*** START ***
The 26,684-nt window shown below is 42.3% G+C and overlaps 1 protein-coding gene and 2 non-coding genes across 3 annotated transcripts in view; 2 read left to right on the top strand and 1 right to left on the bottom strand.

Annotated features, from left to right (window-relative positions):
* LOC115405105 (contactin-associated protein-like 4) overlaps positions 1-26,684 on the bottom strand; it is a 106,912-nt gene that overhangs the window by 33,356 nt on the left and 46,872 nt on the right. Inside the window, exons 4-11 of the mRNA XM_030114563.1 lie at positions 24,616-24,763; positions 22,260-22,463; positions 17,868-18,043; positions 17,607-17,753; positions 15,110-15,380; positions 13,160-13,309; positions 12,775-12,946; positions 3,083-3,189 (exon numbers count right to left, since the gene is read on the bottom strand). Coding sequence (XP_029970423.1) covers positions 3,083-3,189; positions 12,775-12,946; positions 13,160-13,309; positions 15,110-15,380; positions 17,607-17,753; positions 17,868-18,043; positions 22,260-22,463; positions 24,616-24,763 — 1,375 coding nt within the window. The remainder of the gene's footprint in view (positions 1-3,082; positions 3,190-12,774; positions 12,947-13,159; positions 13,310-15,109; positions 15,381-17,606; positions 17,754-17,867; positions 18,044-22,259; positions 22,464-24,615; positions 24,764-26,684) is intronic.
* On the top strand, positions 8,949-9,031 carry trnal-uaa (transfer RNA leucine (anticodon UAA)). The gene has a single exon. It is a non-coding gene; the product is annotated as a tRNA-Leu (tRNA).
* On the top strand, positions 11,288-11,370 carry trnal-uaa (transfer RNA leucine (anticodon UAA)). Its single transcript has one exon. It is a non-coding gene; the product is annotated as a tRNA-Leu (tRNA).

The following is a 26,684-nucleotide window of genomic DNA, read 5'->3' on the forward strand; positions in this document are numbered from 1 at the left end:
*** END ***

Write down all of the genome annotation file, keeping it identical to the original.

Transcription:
The 26,684-nt window shown below is 42.3% G+C and overlaps 1 protein-coding gene and 2 non-coding genes across 3 annotated transcripts in view; 2 read left to right on the top strand and 1 right to left on the bottom strand.

Annotated features, from left to right (window-relative positions):
* LOC115405105 (contactin-associated protein-like 4) overlaps positions 1-26,684 on the bottom strand; it is a 106,912-nt gene that overhangs the window by 33,356 nt on the left and 46,872 nt on the right. Inside the window, exons 4-11 of the mRNA XM_030114563.1 lie at positions 24,616-24,763; positions 22,260-22,463; positions 17,868-18,043; positions 17,607-17,753; positions 15,110-15,380; positions 13,160-13,309; positions 12,775-12,946; positions 3,083-3,189 (exon numbers count right to left, since the gene is read on the bottom strand). Coding sequence (XP_029970423.1) covers positions 3,083-3,189; positions 12,775-12,946; positions 13,160-13,309; positions 15,110-15,380; positions 17,607-17,753; positions 17,868-18,043; positions 22,260-22,463; positions 24,616-24,763 — 1,375 coding nt within the window. The remainder of the gene's footprint in view (positions 1-3,082; positions 3,190-12,774; positions 12,947-13,159; positions 13,310-15,109; positions 15,381-17,606; positions 17,754-17,867; positions 18,044-22,259; positions 22,464-24,615; positions 24,764-26,684) is intronic.
* On the top strand, positions 8,949-9,031 carry trnal-uaa (transfer RNA leucine (anticodon UAA)). The gene has a single exon. It is a non-coding gene; the product is annotated as a tRNA-Leu (tRNA).
* On the top strand, positions 11,288-11,370 carry trnal-uaa (transfer RNA leucine (anticodon UAA)). Its single transcript has one exon. It is a non-coding gene; the product is annotated as a tRNA-Leu (tRNA).

The following is a 26,684-nucleotide window of genomic DNA, read 5'->3' on the forward strand; positions in this document are numbered from 1 at the left end: